12:30 pm NIAID Funding Mechanisms for Immune Tolerance Research

  • Daniel Rotrosen Director, Division of Allergy, Immunology & Transplantation, National Institute of Allergy & Infectious Diseases of Allergy & Infectious Diseases


  • NIAID has a longstanding interest in immune tolerance spanning research on
    basic mechanisms through clinical trials
  • Overview of NIAID grant and contract mechanisms suitable for individuals and
    small companies
  • Opportunities for partnerships and collaborations

1:00 pm Lunch Networking Break

Leveraging Immune Biomarkers & Exploring Immune Tolerance in Diabetes

2:00 pm The Struggles with Immune Biomarkers and Pathologic Endotypes in Type 1 Diabetes

  • Matthias von Herrath Vice President & Senior Medical Officer, Global Chief Medical Officer, Novo Nordisk


  • Immune biomarkers exhibit substantial longitudinal variation in humans, they have so far failed to predict individual trajectories
  • Pathologically in the human pancreas there is little evidence for completely different endotypes/pathways comparing individuals
  • We have, to date, no reliable marker for antigenic tolerance that correlate reliably with clinical endpoints – learning across diseases will be needed

2:30 pm Requirement for Induced Tregs and Tr1 Cells or Regulation of Autoimmune Disease Using Antigen Encapsulating PLG Nanoparticles

  • Stephen D. Miller Judy Gugenheim Research Professor, Department of Microbiology- Immunology, Northwestern University Feinberg School of Medicine


  • Ag-encapsulating biodegradable PLG nanoparticles (Ag-PLG) induce activation of Tr1 and iTreg cells which are required for tolerance induction and maintenance and dependent on IL-10
  • Ag-PLG can be loaded with recombinant protein to target multiple CD4 and CD8 epitopes simultaneously
  • Ag-PLG therapy has been shown to be effective for inducing tolerance to gluten challenge in celiac disease patients in Phase 1/2a clinical trial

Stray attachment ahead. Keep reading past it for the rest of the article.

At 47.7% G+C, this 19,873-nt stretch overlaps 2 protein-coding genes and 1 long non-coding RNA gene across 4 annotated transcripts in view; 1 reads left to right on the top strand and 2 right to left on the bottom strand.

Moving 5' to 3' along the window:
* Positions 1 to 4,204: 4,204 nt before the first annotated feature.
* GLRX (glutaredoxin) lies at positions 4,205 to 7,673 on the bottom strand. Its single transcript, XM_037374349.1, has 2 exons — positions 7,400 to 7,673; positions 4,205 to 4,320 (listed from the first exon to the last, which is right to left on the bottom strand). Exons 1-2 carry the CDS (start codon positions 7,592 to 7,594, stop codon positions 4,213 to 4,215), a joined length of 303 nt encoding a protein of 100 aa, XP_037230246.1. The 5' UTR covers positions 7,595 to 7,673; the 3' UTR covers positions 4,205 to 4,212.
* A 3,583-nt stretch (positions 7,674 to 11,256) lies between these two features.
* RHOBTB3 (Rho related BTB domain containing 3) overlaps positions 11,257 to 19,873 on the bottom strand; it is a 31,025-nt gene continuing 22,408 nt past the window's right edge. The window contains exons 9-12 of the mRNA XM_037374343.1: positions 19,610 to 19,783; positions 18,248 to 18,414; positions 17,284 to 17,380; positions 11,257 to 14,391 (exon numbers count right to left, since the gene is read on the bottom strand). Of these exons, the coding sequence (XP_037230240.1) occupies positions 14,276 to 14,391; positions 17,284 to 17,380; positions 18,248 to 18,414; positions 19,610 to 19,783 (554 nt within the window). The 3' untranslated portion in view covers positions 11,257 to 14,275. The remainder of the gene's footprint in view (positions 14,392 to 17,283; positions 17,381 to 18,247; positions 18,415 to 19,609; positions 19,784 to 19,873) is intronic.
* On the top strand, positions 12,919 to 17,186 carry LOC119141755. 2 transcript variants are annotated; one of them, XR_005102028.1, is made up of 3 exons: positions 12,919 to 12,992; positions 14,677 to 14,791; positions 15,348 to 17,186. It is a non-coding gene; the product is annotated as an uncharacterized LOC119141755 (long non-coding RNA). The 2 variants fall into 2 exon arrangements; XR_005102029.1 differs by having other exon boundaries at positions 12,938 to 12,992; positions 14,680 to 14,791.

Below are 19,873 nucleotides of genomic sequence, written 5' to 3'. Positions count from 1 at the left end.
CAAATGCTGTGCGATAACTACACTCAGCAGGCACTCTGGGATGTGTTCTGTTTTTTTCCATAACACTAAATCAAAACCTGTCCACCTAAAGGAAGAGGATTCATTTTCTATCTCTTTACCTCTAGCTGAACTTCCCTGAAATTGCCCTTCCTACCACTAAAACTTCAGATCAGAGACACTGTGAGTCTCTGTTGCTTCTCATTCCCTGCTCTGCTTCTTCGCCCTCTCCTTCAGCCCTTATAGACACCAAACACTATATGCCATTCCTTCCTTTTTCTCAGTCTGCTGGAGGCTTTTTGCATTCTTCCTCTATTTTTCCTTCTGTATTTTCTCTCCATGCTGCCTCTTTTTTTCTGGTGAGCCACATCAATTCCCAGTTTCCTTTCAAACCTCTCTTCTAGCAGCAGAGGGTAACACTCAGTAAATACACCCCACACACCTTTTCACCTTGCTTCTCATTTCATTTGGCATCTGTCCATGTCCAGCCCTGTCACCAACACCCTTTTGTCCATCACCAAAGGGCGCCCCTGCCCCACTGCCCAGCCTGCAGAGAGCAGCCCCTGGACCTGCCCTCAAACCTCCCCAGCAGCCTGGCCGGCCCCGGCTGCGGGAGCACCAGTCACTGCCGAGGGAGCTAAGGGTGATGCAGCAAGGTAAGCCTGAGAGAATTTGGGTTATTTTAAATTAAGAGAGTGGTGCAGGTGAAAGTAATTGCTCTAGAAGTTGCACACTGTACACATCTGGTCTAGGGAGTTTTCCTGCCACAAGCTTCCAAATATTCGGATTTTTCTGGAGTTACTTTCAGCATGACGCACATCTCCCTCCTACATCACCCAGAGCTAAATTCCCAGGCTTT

3:00 pm Afternoon Networking Break

3:30 pm Antigen-Specific Tolerance to Multiple Epitopes in T1D

  • Adam Elhofy Director of Immunology, COUR Pharmaceuticals


  • Discussing how antigen-specific tolerance to multiple proteins stops progression to overt diabetes in the NOD model
  • Tolerance induction by CNP-T1D included upregulation Tregs and TR1 cell populations, which resulted in inhibition of activation of diabetogenic epitopes not encapsulated within CNP
  • The CNP-T1D induced tolerance was durable to the end of the study and also
    prevented infiltration into the islets

4:00 pm Precision Medicine and Antigens – The Case of HLA and GADSpecific Immunotherapy in Type 1 Diabetes

  • Ulf Hannelius President & Chief Executive Officer, Diamyd Medical


  • Retrospective and prospective clinical data show that individuals carrying HLA variants associated with autoimmunity against GAD (glutamic acid decarboxylase) respond to GAD-specific immunotherapy, supporting the notion of precision medicine in Type 1 Diabetes
  • By prescreening for the presence of HLA DR3-DQ2, the HLA haplotype associated with GAD-specific autoimmunity, individuals that have a high likelihood of responding to GAD-specific immunotherapy can be selected for clinical trials
  • The importance of HLA for immunity and antigen presentation provides a rational platform to develop antigen-specific therapies for heterogeneous diseases

4:30 pm Chair’s Closing Remarks & End of Conference Day One